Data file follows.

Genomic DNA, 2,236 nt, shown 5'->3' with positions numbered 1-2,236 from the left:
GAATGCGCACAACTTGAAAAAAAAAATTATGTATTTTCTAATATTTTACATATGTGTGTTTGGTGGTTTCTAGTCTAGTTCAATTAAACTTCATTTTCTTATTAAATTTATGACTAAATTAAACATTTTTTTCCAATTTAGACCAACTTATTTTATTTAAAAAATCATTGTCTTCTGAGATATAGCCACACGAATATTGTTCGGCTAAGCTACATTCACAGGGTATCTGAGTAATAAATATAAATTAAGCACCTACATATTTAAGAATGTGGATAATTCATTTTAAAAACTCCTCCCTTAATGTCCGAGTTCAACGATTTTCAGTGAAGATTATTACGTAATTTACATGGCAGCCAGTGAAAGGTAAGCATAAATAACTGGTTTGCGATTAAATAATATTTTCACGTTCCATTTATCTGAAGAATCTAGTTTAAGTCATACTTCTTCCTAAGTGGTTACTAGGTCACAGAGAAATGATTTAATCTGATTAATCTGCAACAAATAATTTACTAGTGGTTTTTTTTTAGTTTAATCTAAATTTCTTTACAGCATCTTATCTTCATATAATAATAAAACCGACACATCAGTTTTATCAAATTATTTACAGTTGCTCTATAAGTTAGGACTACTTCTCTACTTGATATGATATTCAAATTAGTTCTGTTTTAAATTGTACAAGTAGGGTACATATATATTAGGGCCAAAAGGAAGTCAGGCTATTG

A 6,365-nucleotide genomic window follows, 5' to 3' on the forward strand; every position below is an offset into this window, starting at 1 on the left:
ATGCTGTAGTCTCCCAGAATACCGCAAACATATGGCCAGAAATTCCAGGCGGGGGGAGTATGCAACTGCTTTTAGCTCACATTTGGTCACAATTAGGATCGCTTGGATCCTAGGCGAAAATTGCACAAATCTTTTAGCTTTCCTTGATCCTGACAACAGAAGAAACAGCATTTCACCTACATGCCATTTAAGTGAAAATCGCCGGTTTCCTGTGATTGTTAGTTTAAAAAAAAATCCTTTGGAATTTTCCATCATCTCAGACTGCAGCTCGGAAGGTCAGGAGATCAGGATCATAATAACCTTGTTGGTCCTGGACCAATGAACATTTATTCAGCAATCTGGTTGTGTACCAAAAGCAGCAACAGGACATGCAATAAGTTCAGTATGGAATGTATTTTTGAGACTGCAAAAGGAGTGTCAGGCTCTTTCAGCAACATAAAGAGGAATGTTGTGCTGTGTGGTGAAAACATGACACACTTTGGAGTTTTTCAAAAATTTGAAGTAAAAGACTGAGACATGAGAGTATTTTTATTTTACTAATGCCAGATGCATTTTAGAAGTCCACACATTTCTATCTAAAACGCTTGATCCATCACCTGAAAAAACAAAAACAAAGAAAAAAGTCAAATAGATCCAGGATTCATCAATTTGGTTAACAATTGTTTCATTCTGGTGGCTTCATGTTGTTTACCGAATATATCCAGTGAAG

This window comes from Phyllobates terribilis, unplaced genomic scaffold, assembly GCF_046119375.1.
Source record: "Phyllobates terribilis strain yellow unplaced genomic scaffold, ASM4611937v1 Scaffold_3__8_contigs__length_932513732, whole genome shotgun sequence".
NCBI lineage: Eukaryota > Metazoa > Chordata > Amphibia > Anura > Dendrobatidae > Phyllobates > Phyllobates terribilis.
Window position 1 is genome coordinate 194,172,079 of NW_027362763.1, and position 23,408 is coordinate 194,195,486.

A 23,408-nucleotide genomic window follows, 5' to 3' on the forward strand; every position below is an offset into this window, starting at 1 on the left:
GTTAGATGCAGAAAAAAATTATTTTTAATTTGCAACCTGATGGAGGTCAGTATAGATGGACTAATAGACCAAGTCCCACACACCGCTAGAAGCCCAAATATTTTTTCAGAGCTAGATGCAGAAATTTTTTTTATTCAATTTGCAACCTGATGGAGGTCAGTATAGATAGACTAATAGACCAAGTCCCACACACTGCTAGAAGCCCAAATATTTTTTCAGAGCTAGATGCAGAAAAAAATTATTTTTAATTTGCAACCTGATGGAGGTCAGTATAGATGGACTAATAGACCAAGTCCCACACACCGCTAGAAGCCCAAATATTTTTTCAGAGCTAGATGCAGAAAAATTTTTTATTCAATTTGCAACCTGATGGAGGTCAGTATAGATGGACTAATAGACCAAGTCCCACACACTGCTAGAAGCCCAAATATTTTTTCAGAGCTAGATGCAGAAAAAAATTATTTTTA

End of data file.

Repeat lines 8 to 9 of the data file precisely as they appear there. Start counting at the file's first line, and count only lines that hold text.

Window position 1 is genome coordinate 194,172,079 of NW_027362763.1, and position 23,408 is coordinate 194,195,486.

A 23,408-nucleotide genomic window follows, 5' to 3' on the forward strand; every position below is an offset into this window, starting at 1 on the left: